Britain's Film4 Hires Rose Garnett as Head of Development
The film arm of broadcaster Channel 4 also elevates Katherine Butler to the role of deputy head of film on the eve of the Cannes film festival.
LONDON -- Film4, the standalone movie making arm of U.K. broadcaster Channel 4, has hired Rose Garnett as head of development.
Garnett lands at Film4 having most recently worked as a script editor and producer, with a resume boasting Darren Aronofsky's Black Swan and Gaby Dellal's Angels Crest as associate producer and Sky One's TV production Treasure Island as script editor.
She began her career in 1992 as the producer of ‘Talking Tongues’ Theater Company with David Farr, Rachel Weisz and Sasha Hails.
She and Farr then took over the Gate Theater in London's Notting Hill where they commissioned and worked with writers and directors including Lee Hall, Tracy Letts, Anthony Neilson, Ben Hopkins, Dominic Cook and Sarah Kane.
As head of development Garnett is tasked with managing Film4's slate of projects, replacing Sam Lavender in the role, who was recently promoted to commissioning executive.
Film4 also said it was elevating senior commissioning executive Katherine Butler to deputy head of film.
Both Garnett and Butler will report to Channel 4 controller of film and drama Tessa Ross.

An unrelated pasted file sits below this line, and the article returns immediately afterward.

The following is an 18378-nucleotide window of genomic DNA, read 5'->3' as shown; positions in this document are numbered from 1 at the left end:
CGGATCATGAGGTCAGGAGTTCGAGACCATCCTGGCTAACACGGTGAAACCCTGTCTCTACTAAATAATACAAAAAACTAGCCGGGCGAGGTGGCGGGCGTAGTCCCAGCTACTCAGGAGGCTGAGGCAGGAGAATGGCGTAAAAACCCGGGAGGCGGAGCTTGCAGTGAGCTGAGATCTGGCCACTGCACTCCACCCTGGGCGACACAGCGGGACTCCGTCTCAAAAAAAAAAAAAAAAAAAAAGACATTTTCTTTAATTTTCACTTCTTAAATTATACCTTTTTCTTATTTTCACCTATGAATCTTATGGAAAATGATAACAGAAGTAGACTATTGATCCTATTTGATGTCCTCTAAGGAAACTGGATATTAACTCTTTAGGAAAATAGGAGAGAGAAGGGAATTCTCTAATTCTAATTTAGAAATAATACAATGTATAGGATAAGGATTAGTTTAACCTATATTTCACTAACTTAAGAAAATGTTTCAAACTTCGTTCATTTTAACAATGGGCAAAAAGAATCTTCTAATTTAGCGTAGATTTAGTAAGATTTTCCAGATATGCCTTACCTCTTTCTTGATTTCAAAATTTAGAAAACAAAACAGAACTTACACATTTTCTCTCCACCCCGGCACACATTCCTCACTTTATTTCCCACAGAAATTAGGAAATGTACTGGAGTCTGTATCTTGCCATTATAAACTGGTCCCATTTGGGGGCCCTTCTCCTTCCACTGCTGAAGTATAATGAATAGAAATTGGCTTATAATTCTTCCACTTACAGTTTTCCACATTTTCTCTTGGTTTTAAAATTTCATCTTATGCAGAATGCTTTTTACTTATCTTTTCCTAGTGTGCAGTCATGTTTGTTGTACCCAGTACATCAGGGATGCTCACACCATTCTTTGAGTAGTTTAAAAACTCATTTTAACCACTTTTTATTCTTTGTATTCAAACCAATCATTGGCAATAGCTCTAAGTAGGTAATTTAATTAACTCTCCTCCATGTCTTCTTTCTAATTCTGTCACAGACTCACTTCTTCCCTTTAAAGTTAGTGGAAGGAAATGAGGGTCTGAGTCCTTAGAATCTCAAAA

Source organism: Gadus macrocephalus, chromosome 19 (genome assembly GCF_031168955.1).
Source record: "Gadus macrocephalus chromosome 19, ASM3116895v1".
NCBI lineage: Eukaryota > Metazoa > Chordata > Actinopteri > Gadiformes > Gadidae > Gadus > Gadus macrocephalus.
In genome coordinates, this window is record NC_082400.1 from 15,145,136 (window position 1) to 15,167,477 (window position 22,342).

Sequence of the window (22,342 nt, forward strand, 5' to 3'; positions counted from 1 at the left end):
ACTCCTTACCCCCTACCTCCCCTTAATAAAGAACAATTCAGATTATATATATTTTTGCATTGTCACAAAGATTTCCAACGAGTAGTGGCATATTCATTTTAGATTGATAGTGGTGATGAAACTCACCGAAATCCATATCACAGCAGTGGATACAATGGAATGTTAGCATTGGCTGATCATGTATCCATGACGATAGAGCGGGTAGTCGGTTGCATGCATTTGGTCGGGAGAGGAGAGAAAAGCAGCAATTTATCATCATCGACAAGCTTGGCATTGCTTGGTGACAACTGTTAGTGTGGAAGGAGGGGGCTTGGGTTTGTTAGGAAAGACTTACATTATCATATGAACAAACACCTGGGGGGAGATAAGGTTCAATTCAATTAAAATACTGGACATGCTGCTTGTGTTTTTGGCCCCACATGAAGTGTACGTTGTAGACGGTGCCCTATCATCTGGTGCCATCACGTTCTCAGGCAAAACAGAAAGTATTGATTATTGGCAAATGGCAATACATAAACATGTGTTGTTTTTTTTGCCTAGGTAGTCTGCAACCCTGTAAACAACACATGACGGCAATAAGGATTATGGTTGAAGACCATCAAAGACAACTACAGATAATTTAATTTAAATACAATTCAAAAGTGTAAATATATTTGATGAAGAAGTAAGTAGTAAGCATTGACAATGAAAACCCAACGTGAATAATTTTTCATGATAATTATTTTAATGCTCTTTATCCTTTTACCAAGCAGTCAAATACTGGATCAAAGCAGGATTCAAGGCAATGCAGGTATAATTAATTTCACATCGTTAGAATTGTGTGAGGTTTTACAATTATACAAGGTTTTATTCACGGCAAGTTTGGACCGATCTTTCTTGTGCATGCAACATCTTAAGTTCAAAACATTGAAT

Butler joined Film4 in January 2005 as head of development, where she was responsible for the development of projects including Slumdog Millionaire, Hallam Foe, Nowhere Boy, Submarine, Attack the Block and Brick Lane.
Promoted to senior commissioning executive in October 2009 Butler has since executive produced a host of low budget British films including The Selfish Giant, Clio Barnard’s second feature which has been selected for Directors’ Fortnight at this year’s Cannes and For Those in Peril, Paul Wright’s debut heading for Critics’ Week.
Ross described Garnett as both "talented and highly regarded" in the industry and congratulated Butler on her promotion which reflects "her brilliant eye for distinctive talent and bold storytelling."
The changes come as this year's Festival de Cannes and Marche du Film fast approach with the former running May 15 through 26.
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